Thursday, March 13, 2014

Revisionist History

Ottawans have always had a certain amount of antipathy for the National Capital Commission, but it wasn't until recently that I began to understand how deep this antagonism seems to run through the capital. I was on a treasure hunt last week, hunting for old photos in the newly redesigned Library and Archives Canada online photo archive as well as the City of Ottawa's historic photo gallery. This search led me down some interesting alleys and left me with a different impression of the city.

Most notably, I came away with the impression that, despite efforts to bury Ottawa's railway history, longtime residents have continued to embrace the city's railway past.

The photo below is part of the City of Ottawa's online archives. CP F-unit 1428 leads a 1958 royal train carrying Princess Margaret in 1958. The train is set out in the former train yard behind Ottawa's downtown Union Station, along the Rideau Canal. The building, which still stands, remains a subject of fascination for Ottawa residents, not to mention a source of frustration.

Readers of this blog know the story of Ottawa's Union Station and its demise as a rail station in 1966, due to a decision by the National Capital Commission to lift rails from central Ottawa. The photo below shows the station in its heyday (photo is from the Canadian Museum of Science and Technology), as a focal point in Ottawa's core. It seems strange today that a city like Ottawa would have this gem of a station in its core, which is off limits to the public and used strictly for government conferences. The building is officially known as the Government Conference Centre, but as I learned searching through some Facebook pages and other historical discussion groups, people who know Ottawa's history loathe the official name of this building and still call it Union Station. They also resent the fact that the government took off the dome atop this building to make way for a penthouse level of offices. This added level really seems out of place on the building.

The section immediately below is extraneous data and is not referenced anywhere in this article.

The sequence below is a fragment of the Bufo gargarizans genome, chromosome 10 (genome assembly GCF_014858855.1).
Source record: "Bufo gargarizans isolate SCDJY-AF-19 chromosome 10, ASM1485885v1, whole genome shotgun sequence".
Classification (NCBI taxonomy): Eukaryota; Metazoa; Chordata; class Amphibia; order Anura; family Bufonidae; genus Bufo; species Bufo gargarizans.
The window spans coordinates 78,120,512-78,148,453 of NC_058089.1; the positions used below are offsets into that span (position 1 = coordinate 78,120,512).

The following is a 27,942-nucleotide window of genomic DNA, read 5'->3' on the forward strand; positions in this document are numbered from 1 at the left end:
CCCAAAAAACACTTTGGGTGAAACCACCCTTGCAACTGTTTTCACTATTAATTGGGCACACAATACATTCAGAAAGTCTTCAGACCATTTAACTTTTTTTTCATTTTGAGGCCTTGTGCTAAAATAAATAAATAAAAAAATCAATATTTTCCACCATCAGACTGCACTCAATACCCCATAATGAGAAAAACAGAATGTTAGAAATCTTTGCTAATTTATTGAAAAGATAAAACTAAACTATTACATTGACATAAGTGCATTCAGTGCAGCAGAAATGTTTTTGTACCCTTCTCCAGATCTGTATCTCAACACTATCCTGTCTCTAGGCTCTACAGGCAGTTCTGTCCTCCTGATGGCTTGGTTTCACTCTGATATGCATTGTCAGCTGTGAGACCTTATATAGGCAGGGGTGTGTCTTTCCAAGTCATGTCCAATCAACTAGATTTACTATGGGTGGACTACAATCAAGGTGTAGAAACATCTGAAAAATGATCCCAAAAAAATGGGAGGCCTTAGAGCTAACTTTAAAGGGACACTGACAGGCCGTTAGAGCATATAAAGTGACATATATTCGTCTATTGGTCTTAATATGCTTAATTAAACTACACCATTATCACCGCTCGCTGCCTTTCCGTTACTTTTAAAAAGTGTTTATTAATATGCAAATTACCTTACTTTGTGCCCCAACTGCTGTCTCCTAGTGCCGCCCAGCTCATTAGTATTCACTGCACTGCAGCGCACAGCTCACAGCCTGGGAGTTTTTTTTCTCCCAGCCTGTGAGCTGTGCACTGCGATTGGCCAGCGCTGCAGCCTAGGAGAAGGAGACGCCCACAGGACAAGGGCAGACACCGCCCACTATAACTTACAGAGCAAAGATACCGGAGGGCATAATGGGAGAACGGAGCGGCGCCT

I also noticed quite a few comments in the discussion groups that question the decision to remove the passenger service to the core. Clearly, these people are my kind of people! Although, I do have to say that having a triple track next to Majors Hill Park, across from the Bytown Locks (lower left) and Parliament Hill is a bit of overkill, especially today. This undated photo below shows the approach to the Alexandra Bridge, which is now a main artery for cars.